There’s a common narrative within the media and literature that all trans folx knew they were trans from a very early age; that we all went to sleep each night praying to a god that we would magically wake up in the “right” body. This narrative is so pervasive that I think many trans people feel guilt, shame, or fear if they didn’t feel that way. I know I did. It created questions in mind as to whether or not I was actually trans! I suspect that some folx simply say that they did know, even when perhaps they didn’t; just so they don’t feel othered within the trans community or by cis-people who know only one book-club narrative.

The truth? Not everyone knows at 6 years old or 20 years old or, even, 50 years old. Not everyone prayed to be transformed over night. Certainly there are those who experienced early recognition – common narratives exist for a reason – and, in many ways, I suppose I’m envious of their clarity at such an early age. However, I didn’t have that language or awareness early in my life. In fact, I’m still gaining clarity. After I had already begun this post, I read an incredible article that gave much clarity to my experience – Gender Desire vs Gender Identity by Amanda Roman. As she so eloquently states, “I, like so many other trans people, grew up experiencing gender not as an identity so much as a desire.”

Growing up, I idolized womanhood. I viewed it as far superior to being a man. Women had all the good stuff, the things I coveted so deeply: conversation, sisterhood, emotiveness, whimsy, sexuality, expression, fashion, creation, power, presence, culture, maturity, empathy, intelligence, mother spirit, depth. I longed for that experience so deeply; to be on the inner circle of what I perceived to be the “better” experience in life. I stood as a witness, an outsider looking in on a world I desperately longed to live in.

Being from the Deep South, and from an incredibly patriarchal, Christian extended family dynamic, gender roles were rigid. Holiday gatherings spotlighted this separation of duties clearly. Women did women things. Men did men things. The woman prepared the food. The men waited. I generally preferred to be in the kitchen with my mother, grandmother, and aunts fretting over the best food layout and who needed iced tea over hanging out with the men who were idle. My grandfather and uncles would take a napkin or scrap of paper and meticulously draw out small mechanical designs, discuss the changing architectural landscape in our small town, or stand over a new table saw, unhuhing and ahahing at each small detail. It was excruciating. I avoided it when possible. The energy I needed was in the kitchen. It wasn’t about the food prep or traditional roles. It was about the energy; it just felt…right. This continued throughout my adolescence.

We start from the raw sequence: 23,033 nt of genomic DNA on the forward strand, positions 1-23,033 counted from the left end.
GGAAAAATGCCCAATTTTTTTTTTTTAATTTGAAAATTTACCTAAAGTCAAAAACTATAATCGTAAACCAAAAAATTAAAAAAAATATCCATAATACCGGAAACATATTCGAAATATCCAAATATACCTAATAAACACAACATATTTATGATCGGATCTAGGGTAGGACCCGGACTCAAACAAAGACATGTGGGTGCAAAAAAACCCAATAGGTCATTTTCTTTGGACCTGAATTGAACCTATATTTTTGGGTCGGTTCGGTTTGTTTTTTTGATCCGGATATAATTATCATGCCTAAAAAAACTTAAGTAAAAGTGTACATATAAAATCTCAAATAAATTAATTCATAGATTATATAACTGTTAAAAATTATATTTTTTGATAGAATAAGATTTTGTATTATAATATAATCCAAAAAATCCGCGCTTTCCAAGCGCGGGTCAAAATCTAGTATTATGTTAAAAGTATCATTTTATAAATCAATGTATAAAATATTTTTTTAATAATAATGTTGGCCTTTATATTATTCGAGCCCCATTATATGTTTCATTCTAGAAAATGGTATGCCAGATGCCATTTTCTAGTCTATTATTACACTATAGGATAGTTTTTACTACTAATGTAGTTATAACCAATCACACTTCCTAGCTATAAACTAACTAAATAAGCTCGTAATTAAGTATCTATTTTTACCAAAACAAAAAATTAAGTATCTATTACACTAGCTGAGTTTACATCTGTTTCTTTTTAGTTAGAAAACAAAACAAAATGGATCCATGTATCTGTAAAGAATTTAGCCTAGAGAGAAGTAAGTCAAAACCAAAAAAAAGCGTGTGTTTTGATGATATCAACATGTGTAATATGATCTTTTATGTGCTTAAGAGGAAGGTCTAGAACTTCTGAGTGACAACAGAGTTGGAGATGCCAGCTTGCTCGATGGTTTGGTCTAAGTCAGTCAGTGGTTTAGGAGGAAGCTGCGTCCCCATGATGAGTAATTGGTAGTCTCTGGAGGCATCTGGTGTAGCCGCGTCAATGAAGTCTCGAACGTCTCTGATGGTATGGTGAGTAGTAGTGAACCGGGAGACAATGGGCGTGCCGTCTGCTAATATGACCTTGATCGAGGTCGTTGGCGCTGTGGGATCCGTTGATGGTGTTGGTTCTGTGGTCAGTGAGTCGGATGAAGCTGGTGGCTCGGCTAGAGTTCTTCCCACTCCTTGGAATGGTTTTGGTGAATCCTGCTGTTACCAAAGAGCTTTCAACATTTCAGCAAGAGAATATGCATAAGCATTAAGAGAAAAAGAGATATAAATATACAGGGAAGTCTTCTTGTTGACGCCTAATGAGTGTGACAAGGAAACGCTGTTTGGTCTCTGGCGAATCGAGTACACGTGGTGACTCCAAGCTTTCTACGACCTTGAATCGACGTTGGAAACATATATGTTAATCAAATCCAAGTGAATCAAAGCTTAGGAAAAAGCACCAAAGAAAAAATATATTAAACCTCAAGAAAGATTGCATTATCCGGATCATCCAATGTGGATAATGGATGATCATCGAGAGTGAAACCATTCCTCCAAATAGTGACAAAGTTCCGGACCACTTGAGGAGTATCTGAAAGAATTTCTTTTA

It’s no coincidence that before I ever applied makeup, I already had a good idea of how to do it, as well as how to file and paint my nails. Without it being a conscious decision, I watched my mother closely for years, each morning. She would sit on the floor in front of the couch with a cup of coffee next to her and a small mirror between her knees, all of those fascinating potions and powders in a little bag next to her. I can still see the exact sequence and motion she’d use to apply her foundation. She used her hands (not this girl!), beginning at her cheeks, moving to her chin and upper lip before finishing at her forehead. I had watched other women, too. I paid close attention, because it was important to me.

It never dawned on me that I was Trans. In 1985, at 10 years old, I had never even heard the term Transgender. In fact, it would probably be another 15 years before I did. I had no idea that it was even possible. Plus, I lived life without a lot of thought as to why; I just did what felt right. While I knew it was “wrong” and socially unacceptable to want to do feminine things and look feminine, it didn’t stop me. More importantly, I didn’t feel any guilt about it. I knew well enough, however, not to get caught and to toe the line carefully.